Best For: Skeptics seeking an aero baptism.
The Test: Because shaped tubes reduce drag, many companies are jumping on the aero-bike trend. But shaped tubes are also usually heavier than round ones and can make for a backbreaking ride. Enter the Foil, which uses a truncated airfoil tube shape (tail lopped off) to both cheat the wind and remain compliant and feathery. That sounded like a tall order to us, but on the road the Foil railed the flats and was as agile and quick on steep climbs as any bike in the test. The Foil comes in seven models, but the 20’s full Ultegra components and workhorse Mavic Cosmic Elite wheels pack the highest performance-per-dollar punch.
The Verdict: The one bike that practically every tester said they’d buy. 17.4 lbs
Want to Know More?
Read the full review of the Scott Foil before our editors got their hands on it.
Though it doesn’t necessarily look the part, this was the sleeper aero bike of the review. It’s no secret that properly shaped tubes can reduce drag (hence your effort), which is why so many companies are jumping on the aero bike trend. But shaped tubes are also usually heavier than round ones and can make for a backbreaking ride. Enter the Foil, our Editor’s Pick road bike in the May edition. It uses a truncated airfoil tube shape (rounded on the front; tail lopped off) to both cheat the wind and remain compliant and feathery. Frame weight is just 840 grams (1.85lbs.)—that’s staggeringly light for an aero frame—and based on wind tunnel tests, the company claims the Foil has 20 percent less drag than a traditional round-tubed frame. Scott was so confident of this bike that they completely did away with their flagship road bike, the much-loved Addict, to make room for the Foil.
It sounded like a pretty stiff sales pitch to us, but after months of pushing this bike hard on the road, we have to admit that we’re sold. Simply put, the Foil looks and feels like a traditional bike while still ripping along on the flats like an aero frame. We didn’t have a wind tunnel to verify the 20-percent drag claim, but we do know that on the rolling terrain south and east of Santa Fe, we were able to regularly drop friends on standard-shaped bikes whom we normally can’t shake. Yet at 15.3 pounds, the Foil 10 packed sprightly climbing power on the 16-mile, 3,500-foot Ski Santa Fe hill climb, even with Mavic’s 52mm-deep Cosmic Carbone SL wheels. It’s not a total mountain goat like, say, the Cannondale SuperSix EVO, but it holds it’s own just fine in the hills and drops like an anchor on twisty, turning descents. Even better, unlike some aero frames that beat us up as badly as a round with Mike Tyson, the Foil was comfy enough to ride hard for hours at a time. “It’s the surprise all-arounder,” one reviewer noted. “Unexpectedly fast uphill, stable on fast descents and even in the wind, and like a bullet train in the flats. This bike can do no wrong.”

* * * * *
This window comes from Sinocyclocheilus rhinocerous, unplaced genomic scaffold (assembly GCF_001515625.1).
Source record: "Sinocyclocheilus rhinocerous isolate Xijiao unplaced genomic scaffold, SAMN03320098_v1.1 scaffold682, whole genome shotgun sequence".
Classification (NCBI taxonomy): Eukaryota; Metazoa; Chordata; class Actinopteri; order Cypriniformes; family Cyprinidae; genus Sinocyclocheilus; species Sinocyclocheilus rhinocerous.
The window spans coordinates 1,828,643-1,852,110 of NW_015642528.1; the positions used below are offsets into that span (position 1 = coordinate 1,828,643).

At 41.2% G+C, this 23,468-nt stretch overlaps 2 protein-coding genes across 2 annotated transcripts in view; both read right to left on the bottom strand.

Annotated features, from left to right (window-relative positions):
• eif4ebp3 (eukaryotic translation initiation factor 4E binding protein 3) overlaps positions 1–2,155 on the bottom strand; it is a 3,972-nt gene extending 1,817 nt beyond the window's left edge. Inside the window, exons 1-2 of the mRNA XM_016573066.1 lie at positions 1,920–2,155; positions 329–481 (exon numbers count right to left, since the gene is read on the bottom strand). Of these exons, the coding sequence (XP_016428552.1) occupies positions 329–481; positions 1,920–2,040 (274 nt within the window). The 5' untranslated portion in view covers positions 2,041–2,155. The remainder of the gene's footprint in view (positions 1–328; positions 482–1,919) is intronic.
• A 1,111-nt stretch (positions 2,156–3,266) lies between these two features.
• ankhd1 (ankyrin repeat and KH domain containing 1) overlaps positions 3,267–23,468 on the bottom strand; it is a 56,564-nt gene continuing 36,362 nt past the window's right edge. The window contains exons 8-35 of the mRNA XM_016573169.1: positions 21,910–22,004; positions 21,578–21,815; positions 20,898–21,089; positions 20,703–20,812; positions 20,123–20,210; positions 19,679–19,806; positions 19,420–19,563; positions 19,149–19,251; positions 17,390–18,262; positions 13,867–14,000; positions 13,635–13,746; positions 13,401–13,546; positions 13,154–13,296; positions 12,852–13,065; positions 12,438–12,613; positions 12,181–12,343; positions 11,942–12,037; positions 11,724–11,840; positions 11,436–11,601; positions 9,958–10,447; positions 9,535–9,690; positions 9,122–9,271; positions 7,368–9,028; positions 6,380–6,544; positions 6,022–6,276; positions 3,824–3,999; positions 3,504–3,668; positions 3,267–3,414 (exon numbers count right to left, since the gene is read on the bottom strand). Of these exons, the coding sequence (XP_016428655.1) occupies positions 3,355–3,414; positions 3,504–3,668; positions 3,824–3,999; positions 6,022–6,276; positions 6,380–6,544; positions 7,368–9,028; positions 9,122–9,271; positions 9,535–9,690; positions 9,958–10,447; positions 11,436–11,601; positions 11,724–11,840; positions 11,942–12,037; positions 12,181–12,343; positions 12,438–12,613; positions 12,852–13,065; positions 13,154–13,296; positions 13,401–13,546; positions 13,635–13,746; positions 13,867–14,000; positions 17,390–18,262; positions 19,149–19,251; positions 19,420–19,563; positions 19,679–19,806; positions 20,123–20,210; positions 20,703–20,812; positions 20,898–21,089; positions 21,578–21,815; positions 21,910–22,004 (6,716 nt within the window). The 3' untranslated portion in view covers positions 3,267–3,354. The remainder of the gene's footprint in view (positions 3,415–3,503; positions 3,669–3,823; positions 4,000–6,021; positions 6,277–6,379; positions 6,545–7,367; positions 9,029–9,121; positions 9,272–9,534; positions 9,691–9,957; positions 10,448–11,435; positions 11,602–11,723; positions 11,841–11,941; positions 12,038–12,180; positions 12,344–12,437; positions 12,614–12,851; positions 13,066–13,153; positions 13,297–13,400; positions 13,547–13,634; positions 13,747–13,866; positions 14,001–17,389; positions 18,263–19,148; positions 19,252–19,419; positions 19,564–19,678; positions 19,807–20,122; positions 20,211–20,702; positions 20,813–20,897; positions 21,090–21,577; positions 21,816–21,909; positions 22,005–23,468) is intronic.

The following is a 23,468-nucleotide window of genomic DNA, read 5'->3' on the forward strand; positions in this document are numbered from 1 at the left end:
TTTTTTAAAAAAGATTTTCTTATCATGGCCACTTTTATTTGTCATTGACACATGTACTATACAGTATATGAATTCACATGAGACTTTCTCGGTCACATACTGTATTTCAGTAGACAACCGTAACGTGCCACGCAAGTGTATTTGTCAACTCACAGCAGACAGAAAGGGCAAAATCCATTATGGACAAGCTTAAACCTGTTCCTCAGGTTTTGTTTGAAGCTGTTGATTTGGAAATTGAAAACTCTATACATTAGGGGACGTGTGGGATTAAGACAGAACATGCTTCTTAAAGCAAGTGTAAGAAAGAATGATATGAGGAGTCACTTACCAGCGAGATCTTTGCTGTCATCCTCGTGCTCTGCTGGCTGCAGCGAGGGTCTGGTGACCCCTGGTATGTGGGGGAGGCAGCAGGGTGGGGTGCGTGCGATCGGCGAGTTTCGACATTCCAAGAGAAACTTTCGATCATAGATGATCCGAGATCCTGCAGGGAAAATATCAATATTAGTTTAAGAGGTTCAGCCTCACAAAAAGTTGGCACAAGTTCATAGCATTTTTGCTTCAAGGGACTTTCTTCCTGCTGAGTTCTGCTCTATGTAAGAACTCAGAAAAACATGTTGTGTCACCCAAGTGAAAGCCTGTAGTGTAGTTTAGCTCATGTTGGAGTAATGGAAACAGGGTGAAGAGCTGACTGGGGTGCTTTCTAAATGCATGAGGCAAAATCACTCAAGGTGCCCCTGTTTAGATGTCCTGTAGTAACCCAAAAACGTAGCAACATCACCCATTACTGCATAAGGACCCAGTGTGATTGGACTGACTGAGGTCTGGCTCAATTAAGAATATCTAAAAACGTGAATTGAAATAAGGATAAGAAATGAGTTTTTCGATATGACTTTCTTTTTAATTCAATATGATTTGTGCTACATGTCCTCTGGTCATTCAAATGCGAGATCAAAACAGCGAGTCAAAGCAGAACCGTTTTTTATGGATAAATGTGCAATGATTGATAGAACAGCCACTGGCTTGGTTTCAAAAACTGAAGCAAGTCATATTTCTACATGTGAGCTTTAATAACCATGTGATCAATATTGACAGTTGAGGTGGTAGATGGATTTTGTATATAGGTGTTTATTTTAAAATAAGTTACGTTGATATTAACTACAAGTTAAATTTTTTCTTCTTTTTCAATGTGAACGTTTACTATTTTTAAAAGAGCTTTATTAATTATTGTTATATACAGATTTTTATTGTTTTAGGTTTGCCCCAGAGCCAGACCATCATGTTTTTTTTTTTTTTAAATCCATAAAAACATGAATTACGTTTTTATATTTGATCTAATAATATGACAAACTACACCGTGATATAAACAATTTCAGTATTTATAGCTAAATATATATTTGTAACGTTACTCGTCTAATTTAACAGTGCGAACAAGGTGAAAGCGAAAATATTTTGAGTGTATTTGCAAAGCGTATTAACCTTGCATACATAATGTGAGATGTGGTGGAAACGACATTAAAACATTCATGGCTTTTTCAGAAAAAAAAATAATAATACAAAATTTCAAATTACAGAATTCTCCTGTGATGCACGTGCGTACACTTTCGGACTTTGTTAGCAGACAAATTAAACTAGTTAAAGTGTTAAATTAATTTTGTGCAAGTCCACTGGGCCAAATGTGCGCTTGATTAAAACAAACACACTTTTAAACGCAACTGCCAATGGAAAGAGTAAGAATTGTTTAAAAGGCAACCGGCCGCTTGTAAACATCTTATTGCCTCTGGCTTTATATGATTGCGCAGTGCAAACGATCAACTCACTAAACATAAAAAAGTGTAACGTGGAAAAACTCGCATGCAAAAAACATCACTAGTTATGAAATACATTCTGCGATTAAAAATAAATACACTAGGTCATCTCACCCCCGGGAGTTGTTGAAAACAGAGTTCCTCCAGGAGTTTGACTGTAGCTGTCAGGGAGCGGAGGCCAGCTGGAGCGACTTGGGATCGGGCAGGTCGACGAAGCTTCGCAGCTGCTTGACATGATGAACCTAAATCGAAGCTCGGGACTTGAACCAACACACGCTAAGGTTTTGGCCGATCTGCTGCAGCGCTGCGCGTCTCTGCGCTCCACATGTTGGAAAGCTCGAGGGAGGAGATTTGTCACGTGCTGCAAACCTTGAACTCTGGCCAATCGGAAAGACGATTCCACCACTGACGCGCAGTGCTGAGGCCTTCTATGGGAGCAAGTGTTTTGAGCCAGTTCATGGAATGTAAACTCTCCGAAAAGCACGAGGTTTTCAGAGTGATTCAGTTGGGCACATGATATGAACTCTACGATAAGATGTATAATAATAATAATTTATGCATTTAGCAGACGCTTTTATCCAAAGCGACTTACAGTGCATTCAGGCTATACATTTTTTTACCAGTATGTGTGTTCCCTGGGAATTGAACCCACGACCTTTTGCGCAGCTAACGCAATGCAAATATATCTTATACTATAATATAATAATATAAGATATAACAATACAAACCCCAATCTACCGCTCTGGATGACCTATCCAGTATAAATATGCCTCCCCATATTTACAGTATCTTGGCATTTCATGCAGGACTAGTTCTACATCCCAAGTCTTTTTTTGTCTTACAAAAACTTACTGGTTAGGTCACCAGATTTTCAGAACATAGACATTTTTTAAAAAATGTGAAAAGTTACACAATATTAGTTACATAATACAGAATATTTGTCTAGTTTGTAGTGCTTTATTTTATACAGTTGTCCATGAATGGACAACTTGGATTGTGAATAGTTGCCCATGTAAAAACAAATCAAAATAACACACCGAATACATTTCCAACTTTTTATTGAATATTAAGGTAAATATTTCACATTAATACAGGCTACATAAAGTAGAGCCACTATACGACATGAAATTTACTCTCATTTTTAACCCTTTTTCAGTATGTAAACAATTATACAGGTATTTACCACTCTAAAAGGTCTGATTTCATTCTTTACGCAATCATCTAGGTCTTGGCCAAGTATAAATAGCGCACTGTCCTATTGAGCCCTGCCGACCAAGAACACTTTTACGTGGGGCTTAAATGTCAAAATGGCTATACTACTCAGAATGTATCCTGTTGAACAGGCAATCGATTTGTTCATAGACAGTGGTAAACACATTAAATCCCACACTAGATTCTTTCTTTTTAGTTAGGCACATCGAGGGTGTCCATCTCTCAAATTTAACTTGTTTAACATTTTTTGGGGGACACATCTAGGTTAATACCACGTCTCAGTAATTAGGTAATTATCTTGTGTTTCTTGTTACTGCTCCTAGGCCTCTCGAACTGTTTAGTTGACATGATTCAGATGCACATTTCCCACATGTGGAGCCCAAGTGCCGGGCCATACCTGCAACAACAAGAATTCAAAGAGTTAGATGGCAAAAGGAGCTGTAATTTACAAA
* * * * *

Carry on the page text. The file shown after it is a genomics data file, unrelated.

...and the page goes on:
Beyond the killer frame, our Foil 10 was hung with Shimano Dura Ace components, the smoothest, quietest mechanical option out there. As always, the Ritchey WCS carbon cockpit bits felt downright luxurious, and the flush seat post clamp bolt was not only one of the most elegant designs we saw, but it also worked better than many. Finally, testers raved about the clean, classy internal cable routing. “This is how a bike is supposed to look,” said one.
The Foil 10 is an absolute dream to ride, and it proved itself again when Simon Gerrans powered one to the win at 2012’s first classic, Milan-San Remo. But if you don’t have that much coin, take a look at the Foil 20. With full Ultegra components and workhorse Mavic Cosmic Elite wheels, it weighs a pound or so more than the 10 but rode just as well and costs a much more manageable $3,400. Need more convincing? That’s the bike that several of our testers said they were saving up for after riding the 30-some bikes in the review this year. 17.4 lbs; scott-sports.com